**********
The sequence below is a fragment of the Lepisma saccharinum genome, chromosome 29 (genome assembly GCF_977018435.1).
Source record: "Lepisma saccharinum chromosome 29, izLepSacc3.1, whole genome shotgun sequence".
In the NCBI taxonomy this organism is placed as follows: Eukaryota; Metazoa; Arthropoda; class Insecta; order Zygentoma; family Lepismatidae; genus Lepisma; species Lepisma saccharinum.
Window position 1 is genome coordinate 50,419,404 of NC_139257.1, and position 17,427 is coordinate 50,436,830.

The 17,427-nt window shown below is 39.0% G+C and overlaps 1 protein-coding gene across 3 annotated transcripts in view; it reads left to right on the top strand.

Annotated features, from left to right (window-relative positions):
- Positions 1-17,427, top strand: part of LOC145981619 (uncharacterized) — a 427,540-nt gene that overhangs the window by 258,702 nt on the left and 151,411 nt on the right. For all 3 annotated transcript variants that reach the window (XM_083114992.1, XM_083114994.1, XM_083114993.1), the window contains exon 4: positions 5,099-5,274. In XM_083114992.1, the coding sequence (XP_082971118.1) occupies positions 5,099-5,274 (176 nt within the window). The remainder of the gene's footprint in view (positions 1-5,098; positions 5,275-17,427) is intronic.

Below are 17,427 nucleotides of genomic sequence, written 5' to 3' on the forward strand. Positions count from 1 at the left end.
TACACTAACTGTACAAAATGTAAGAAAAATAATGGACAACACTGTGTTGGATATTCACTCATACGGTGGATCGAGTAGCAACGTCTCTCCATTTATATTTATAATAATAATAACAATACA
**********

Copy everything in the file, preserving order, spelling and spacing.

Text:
The sequence below is a fragment of the Lepisma saccharinum genome, chromosome 29 (genome assembly GCF_977018435.1).
Source record: "Lepisma saccharinum chromosome 29, izLepSacc3.1, whole genome shotgun sequence".
In the NCBI taxonomy this organism is placed as follows: Eukaryota; Metazoa; Arthropoda; class Insecta; order Zygentoma; family Lepismatidae; genus Lepisma; species Lepisma saccharinum.
Window position 1 is genome coordinate 50,419,404 of NC_139257.1, and position 17,427 is coordinate 50,436,830.

The 17,427-nt window shown below is 39.0% G+C and overlaps 1 protein-coding gene across 3 annotated transcripts in view; it reads left to right on the top strand.

Annotated features, from left to right (window-relative positions):
- Positions 1-17,427, top strand: part of LOC145981619 (uncharacterized) — a 427,540-nt gene that overhangs the window by 258,702 nt on the left and 151,411 nt on the right. For all 3 annotated transcript variants that reach the window (XM_083114992.1, XM_083114994.1, XM_083114993.1), the window contains exon 4: positions 5,099-5,274. In XM_083114992.1, the coding sequence (XP_082971118.1) occupies positions 5,099-5,274 (176 nt within the window). The remainder of the gene's footprint in view (positions 1-5,098; positions 5,275-17,427) is intronic.

Below are 17,427 nucleotides of genomic sequence, written 5' to 3' on the forward strand. Positions count from 1 at the left end.
TACACTAACTGTACAAAATGTAAGAAAAATAATGGACAACACTGTGTTGGATATTCACTCATACGGTGGATCGAGTAGCAACGTCTCTCCATTTATATTTATAATAATAATAACAATACA